LANSING (WWJ) – Governor Rick Snyder says he’s releasing emails linked to the Flint water crisis on Wednesday, so the entire state can see what happened over the past 18 months leading the city to this point.

Speaking live on WWJ Newsradio 950 following his annual State of the State speech Tuesday night, the second-term Republican vowed to release his own emails regarding Flint’s water, which became contaminated with too much lead when the city switched its water source in 2014 as a cost-cutting measure.

READ MORE: A Look Into Cost Of Prescription Drugs Following Passage Of Inflation Reduction Act

Snyder said he has nothing to hide.

“I don’t think there are any early warning signs in those emails. Again, I had various briefings on people working the water system and this is again where I was getting bad information from the people that were working for me down several layers,” he said. “Our team continued to push but we got answers from both the DEQ and the Department of Health and Human Services that seemed to confirm that there was not a problem. Those were incorrect.”

The emails can be read online at

The Flint water crisis began in 2014 when a state-appointed emergency manager switched Flint from Detroit water to Flint River water to save money. The corrosive water caused lead to leach from old pipes. Flint returned to the Detroit system in October after elevated lead levels were discovered in children.

Snyder said as soon as the problem was brought to his attention, he took dramatic action.

“The issue now is, in my perspective, let’s really work on a solution. People will spend time going back through it, there are a number of investigations and I appreciate them investigating. These are all things that we’ll learn from, in terms of what happened and when in terms of even more detail, but let’s make sure we’re taking care of the people of Flint as best we can — and that’s where I’m putting my focus,” he said. “Let’s go deal with the damage, let’s take care of the people of Flint, let’s take care of the children of Flint, let’s get them safe drinking water and move forward.”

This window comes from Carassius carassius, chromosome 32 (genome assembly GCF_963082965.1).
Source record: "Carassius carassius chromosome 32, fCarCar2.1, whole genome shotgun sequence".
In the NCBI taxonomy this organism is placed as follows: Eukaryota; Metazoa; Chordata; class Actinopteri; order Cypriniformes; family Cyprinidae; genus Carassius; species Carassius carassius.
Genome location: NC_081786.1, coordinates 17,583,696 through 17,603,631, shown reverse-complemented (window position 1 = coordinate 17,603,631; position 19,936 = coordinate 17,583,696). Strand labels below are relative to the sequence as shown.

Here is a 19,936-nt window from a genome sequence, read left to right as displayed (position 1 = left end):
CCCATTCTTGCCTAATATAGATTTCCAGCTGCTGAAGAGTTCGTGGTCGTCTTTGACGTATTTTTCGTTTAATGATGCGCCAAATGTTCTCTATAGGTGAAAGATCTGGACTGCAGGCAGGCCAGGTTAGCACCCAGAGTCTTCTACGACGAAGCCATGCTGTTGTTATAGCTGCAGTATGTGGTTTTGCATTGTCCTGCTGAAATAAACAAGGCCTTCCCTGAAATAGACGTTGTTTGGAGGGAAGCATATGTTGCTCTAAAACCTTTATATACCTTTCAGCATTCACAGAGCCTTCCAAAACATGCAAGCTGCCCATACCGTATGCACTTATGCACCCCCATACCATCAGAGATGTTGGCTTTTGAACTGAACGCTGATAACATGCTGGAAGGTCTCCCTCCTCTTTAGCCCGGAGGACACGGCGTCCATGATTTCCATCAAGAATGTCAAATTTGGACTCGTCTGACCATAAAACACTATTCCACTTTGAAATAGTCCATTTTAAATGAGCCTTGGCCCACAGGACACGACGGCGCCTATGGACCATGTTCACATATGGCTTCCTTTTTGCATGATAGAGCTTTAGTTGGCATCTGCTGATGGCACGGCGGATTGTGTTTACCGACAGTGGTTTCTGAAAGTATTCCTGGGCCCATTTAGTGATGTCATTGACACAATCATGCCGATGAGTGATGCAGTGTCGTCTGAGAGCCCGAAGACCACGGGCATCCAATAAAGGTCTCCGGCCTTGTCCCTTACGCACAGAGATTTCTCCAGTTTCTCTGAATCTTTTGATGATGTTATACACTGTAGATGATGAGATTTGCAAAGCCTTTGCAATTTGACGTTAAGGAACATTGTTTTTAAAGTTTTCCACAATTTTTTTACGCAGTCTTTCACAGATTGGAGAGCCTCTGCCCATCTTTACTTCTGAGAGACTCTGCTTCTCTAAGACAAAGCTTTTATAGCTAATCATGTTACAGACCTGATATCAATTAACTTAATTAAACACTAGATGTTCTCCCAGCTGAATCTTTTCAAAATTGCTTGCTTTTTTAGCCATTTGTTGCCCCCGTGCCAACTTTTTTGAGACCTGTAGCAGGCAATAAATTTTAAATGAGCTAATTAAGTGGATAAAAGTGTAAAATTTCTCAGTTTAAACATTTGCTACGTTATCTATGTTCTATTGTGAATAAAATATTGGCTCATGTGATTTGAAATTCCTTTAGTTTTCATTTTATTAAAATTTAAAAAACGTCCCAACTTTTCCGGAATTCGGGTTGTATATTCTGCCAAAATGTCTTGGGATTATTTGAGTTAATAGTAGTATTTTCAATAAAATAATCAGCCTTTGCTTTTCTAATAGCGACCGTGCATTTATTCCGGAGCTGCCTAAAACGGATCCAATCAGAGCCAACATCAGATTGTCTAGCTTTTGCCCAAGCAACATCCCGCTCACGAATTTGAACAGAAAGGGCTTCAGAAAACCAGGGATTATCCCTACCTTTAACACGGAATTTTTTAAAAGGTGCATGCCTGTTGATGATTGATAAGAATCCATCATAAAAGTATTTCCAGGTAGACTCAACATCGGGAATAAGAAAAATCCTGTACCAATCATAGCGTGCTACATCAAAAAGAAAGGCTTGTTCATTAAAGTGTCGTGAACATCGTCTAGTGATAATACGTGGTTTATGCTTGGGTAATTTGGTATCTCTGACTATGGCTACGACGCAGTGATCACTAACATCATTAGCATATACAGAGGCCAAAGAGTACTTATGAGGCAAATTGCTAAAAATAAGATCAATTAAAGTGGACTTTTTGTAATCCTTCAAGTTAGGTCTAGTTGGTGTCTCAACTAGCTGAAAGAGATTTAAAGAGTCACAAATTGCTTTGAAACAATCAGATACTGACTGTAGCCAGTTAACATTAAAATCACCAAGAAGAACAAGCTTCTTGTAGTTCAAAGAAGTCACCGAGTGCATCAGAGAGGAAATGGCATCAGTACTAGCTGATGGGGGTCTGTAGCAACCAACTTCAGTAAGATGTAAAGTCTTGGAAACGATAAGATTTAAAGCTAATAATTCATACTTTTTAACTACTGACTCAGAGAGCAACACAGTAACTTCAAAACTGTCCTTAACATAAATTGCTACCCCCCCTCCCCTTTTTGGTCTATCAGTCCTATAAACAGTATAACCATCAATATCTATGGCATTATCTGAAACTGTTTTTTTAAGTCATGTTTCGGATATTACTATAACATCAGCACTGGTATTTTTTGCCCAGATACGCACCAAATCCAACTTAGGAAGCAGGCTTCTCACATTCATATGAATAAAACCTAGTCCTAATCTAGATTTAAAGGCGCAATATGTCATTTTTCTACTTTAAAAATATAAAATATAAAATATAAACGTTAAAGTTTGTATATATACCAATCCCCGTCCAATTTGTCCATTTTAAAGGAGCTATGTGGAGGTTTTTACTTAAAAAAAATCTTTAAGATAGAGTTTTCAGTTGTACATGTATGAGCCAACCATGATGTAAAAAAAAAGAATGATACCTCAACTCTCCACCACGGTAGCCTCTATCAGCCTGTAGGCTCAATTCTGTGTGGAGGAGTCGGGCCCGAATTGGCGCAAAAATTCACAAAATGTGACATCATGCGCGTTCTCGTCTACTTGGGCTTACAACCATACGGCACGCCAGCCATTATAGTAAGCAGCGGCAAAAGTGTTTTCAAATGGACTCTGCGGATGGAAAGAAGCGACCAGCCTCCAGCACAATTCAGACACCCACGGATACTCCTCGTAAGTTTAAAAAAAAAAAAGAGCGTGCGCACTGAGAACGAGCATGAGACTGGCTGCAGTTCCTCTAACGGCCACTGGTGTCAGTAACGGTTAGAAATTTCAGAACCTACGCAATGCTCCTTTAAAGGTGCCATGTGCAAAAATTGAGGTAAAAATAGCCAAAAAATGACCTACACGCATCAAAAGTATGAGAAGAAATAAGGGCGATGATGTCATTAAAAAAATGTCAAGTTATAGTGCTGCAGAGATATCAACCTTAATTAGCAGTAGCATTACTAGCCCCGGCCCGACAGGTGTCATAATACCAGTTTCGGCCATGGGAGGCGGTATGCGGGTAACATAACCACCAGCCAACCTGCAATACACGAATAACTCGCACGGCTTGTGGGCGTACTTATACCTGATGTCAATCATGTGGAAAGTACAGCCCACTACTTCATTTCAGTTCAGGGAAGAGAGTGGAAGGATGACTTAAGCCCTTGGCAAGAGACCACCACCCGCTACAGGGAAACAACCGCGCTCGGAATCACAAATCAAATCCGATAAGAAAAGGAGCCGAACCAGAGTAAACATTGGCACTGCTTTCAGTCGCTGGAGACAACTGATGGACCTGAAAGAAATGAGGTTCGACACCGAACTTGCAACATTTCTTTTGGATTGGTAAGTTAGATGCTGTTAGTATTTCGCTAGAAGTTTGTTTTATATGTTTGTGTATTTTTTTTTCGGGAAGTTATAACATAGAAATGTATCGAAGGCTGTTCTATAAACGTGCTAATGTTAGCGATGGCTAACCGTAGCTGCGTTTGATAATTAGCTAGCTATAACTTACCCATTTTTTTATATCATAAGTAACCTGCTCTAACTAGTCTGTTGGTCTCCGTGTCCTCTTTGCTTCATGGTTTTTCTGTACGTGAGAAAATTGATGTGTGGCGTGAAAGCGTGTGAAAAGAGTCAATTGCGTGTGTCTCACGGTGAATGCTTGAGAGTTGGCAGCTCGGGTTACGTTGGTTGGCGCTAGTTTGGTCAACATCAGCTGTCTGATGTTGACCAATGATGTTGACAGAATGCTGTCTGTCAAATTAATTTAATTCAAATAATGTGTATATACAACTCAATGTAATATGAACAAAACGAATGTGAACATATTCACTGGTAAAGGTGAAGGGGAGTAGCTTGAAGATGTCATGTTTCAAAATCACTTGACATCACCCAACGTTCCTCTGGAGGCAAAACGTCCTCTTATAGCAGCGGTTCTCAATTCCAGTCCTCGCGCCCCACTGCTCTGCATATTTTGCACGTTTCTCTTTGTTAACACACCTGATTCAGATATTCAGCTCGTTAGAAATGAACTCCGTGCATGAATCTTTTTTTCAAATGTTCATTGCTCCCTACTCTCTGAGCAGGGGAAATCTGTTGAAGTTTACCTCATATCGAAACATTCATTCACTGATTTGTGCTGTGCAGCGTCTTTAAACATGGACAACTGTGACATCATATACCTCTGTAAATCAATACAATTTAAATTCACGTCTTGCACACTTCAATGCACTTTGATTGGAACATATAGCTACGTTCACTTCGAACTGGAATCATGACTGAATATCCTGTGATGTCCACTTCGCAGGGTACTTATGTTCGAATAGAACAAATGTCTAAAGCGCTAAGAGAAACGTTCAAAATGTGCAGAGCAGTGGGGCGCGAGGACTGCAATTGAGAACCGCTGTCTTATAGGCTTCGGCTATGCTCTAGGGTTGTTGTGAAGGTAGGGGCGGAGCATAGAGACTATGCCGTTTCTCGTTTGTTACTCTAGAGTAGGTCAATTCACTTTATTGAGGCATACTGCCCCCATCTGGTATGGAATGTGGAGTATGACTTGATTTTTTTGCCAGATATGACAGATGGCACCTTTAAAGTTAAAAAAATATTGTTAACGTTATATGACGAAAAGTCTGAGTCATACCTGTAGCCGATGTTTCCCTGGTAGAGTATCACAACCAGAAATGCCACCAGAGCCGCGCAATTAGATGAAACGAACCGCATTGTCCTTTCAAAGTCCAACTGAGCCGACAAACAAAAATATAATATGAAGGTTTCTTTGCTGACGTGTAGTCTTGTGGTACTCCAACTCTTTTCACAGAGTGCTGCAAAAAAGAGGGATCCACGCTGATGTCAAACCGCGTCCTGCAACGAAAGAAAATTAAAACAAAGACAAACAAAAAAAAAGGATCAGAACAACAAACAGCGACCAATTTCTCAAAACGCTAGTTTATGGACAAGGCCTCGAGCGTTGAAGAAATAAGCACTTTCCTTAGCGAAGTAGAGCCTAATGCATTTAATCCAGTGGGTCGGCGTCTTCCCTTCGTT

The lead contamination — which can lead to behavior problems and learning disabilities in children and kidney ailments in adults — has left Flint residents unable to drink unfiltered tap water.

Snyder said the crisis has taken a toll on him personally.

READ MORE: New Federal Rules On Ghost Guns Are Set To Take Effect Next Week

“It’s very difficult, obviously. These are terrible things you don’t want to see happen. You don’t just back away from it, you try to solve the problem when something like this occurs,” he said. “This is something that’s a terrible thing for the people of Flint. I’m sorry and I want to fix it, and I’m focused on fixing it.”

One thought that has never crossed his mind during this whole ordeal is resigning from his position as the state’s leader.

“I think I made that clear — I don’t believe you should just quit,” said Snyder. “You take the issue on and you do your best to solve the problem, and we’ve done a lot to solve the problem but more needs to be done.”

In his State of the State address Tuesday night, Snyder committed $28 million more in the short term to pay for more filters, bottled water, school nurses, intervention specialists, testing and monitoring — on top of $10.6 million allocated in the fall. The money also would replace plumbing fixtures in schools with lead problems and could help Flint with unpaid water bills.

The new round of funding, which requires approval from the GOP-led Legislature, is intended as another short-range step while Snyder works to get a better handle on the long-range costs. He plans to make a bigger request in his February budget proposal.

Snyder also announced the deployment of roughly 130 more National Guard members to the city and revealed his appeal of President Barack Obama’s denial of a federal disaster declaration for the area.

TM and © Copyright 2016 CBS Radio Inc. and its relevant subsidiaries. CBS RADIO and EYE Logo TM and Copyright 2016 CBS Broadcasting Inc. Used under license. All Rights Reserved. This material may not be published, broadcast, rewritten, or redistributed. The Associated Press contributed to this report.



MORE NEWS: Science of Weather: Meteotsunami